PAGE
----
Yet another parental job placed on NJ schools (Opinion)
While Phil Murphy was away, acting Governor Sheila Oliver signed into law a new burden for NJ public schools. Effective immediately and to begin in September all schools will be required to teach 6th through 8th grade students how to manage finances. Sounds great, I know. Too many young people make dumb decisions when they get into the real world. But stop and think about this for longer than four seconds.
Whose job is it to teach children how to handle money? Forget what the government just mandated. The real job is and has always been that of the parent. If you don't teach your children from a young age the value of money, the difference between want and need, the difference between paying cash vs. credit, the meaning of a credit rating, etc., then you have not done part of your job.
It's bad enough schools are tasked with what's called 'character education.' This is where they take valuable time away from the basics to teach things like empathy, and honesty. Again, things any average parent should have been doing all along. Now they are piling yet more on teachers and districts that should have been done at home.
There are only 180 days in the school year. Some say that's already not enough. The more mandates to teach things that ought to be learned in the home means the less time there is for the basics and students will suffer because of it. Another thing I despise about this law is it does not specify how much time needs to be dedicated to financial management education. It's left vaguely as the instruction shall meet the requirements established by the State board. In other words, they passed this law and Oliver signed it having no idea how much time this will take away. If you want to read the entire bill go here.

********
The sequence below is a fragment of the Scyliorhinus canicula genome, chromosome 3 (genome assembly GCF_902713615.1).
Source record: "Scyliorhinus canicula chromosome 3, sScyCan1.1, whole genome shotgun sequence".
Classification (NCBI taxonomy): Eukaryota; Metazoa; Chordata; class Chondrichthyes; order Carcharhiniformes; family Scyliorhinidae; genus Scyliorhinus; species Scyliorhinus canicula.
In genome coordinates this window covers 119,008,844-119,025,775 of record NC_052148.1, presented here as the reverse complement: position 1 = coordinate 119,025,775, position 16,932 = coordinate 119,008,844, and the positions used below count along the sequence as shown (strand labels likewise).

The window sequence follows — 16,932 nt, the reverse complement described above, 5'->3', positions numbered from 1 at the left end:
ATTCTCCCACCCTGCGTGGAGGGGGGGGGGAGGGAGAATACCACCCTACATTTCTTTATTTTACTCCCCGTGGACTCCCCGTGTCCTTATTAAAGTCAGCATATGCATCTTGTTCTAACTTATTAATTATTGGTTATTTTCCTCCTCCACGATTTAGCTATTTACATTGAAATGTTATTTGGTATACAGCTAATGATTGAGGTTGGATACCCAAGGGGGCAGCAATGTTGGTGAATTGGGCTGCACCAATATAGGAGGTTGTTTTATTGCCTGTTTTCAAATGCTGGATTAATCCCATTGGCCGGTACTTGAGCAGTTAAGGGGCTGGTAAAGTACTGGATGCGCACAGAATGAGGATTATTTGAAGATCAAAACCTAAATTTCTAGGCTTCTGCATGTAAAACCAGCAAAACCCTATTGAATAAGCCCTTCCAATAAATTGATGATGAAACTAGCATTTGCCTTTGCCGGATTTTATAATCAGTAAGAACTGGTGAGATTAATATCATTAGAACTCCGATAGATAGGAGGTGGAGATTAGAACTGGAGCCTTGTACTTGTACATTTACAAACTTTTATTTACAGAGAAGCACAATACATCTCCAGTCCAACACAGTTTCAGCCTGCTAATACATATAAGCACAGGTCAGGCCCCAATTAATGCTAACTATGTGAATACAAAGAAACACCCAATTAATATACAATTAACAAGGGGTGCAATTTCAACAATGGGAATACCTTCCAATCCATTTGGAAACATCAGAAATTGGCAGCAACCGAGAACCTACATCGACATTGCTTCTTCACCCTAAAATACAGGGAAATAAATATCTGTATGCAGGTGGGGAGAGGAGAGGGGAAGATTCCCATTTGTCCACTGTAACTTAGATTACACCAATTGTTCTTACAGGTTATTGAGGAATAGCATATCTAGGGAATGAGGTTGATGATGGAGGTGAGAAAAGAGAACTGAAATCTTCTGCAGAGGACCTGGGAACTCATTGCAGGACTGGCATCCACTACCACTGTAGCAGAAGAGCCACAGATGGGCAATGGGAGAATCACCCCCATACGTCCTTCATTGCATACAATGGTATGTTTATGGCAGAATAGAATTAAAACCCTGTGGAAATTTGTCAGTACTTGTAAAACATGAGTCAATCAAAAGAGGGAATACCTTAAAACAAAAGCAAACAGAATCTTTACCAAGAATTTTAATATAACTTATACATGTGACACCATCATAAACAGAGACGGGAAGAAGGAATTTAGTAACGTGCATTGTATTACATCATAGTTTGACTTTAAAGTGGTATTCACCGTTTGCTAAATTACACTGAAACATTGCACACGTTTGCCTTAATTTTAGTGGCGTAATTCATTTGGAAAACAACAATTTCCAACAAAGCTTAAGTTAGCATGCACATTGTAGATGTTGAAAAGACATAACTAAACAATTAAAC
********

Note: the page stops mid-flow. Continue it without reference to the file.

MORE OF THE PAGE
Proving how out of touch she is, Sheila Oliver had this ridiculous quote. "Financial responsibility is an important acquired and learned life skill and with the increasing financial challenges millennials face, it is a skill that must be a necessary part of our education curriculum."
Uhhhh, challenges MILLENNIALS face??? The youngest millennial is done with middle school, and the oldest millennial is in their 30's with children themselves. We're taking life advice from a woman who doesn't even know what demographic group she's addressing. Also, we're accepting mandatory financial literacy in public schools from a legislative and executive branch that have been financially illiterate for decades, pushing New Jersey to the brink of ruin. How about these classes are mandatory for our elected officials and leave financial education of young people up to their parents where it belongs?
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